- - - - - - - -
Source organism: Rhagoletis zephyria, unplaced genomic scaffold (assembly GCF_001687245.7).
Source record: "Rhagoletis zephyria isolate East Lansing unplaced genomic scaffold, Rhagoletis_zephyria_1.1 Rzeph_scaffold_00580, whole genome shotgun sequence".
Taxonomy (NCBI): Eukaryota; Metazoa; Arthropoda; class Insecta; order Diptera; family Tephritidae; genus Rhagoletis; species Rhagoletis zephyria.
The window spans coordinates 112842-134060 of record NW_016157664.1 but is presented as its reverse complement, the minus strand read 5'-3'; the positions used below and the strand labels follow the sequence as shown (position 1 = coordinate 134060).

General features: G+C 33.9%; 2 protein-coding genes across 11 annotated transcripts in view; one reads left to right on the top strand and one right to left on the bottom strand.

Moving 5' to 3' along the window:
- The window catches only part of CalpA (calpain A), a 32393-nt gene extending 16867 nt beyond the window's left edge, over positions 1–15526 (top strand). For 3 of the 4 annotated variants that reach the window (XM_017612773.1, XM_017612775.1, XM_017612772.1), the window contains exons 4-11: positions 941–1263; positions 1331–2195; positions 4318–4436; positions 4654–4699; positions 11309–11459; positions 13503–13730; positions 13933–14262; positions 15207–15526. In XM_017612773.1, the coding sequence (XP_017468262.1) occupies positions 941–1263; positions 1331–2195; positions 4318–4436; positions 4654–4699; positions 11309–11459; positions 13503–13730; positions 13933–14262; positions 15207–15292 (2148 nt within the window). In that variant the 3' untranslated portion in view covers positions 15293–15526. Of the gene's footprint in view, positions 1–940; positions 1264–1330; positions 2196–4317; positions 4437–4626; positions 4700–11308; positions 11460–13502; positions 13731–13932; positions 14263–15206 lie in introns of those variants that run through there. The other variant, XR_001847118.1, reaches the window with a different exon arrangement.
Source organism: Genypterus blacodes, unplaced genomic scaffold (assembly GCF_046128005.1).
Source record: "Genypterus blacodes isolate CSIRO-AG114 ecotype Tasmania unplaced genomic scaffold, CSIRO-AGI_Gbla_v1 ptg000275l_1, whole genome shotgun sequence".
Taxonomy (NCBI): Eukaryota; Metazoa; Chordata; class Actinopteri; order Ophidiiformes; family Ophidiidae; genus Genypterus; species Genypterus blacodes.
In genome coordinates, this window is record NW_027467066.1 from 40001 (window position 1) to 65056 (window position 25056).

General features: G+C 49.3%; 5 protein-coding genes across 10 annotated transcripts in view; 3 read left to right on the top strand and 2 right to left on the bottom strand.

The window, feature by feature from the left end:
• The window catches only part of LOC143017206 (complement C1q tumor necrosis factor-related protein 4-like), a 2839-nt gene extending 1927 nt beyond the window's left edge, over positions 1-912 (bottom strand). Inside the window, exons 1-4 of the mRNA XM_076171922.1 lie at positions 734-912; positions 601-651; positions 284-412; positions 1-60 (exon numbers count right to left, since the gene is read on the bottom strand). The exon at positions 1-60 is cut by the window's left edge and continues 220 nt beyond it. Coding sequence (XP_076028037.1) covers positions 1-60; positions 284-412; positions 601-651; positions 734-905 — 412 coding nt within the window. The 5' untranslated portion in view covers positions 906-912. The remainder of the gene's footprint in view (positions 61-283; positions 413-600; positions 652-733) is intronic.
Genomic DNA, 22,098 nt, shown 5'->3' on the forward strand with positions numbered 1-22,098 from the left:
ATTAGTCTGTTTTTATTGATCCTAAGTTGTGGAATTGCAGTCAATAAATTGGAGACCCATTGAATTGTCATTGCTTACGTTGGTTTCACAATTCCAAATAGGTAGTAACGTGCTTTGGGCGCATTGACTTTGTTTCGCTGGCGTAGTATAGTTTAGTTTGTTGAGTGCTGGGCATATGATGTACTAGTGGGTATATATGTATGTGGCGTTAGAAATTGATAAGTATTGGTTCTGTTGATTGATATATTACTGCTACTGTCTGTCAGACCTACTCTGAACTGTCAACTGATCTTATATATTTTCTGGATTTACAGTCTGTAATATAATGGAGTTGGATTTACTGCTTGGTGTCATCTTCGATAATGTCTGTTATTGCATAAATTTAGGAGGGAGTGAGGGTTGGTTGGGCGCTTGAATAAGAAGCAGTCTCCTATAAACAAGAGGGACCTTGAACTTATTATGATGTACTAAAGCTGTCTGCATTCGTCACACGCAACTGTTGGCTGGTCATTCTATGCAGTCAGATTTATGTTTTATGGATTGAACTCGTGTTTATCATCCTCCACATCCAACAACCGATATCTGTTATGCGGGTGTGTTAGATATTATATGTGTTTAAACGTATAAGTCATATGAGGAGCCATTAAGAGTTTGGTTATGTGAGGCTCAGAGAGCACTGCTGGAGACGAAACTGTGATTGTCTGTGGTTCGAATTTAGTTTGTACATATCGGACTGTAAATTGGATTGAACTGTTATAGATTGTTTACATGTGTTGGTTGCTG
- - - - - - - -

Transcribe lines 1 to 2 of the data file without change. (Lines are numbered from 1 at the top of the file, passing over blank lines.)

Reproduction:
Source organism: Rhagoletis zephyria, unplaced genomic scaffold (assembly GCF_001687245.7).
Source record: "Rhagoletis zephyria isolate East Lansing unplaced genomic scaffold, Rhagoletis_zephyria_1.1 Rzeph_scaffold_00580, whole genome shotgun sequence".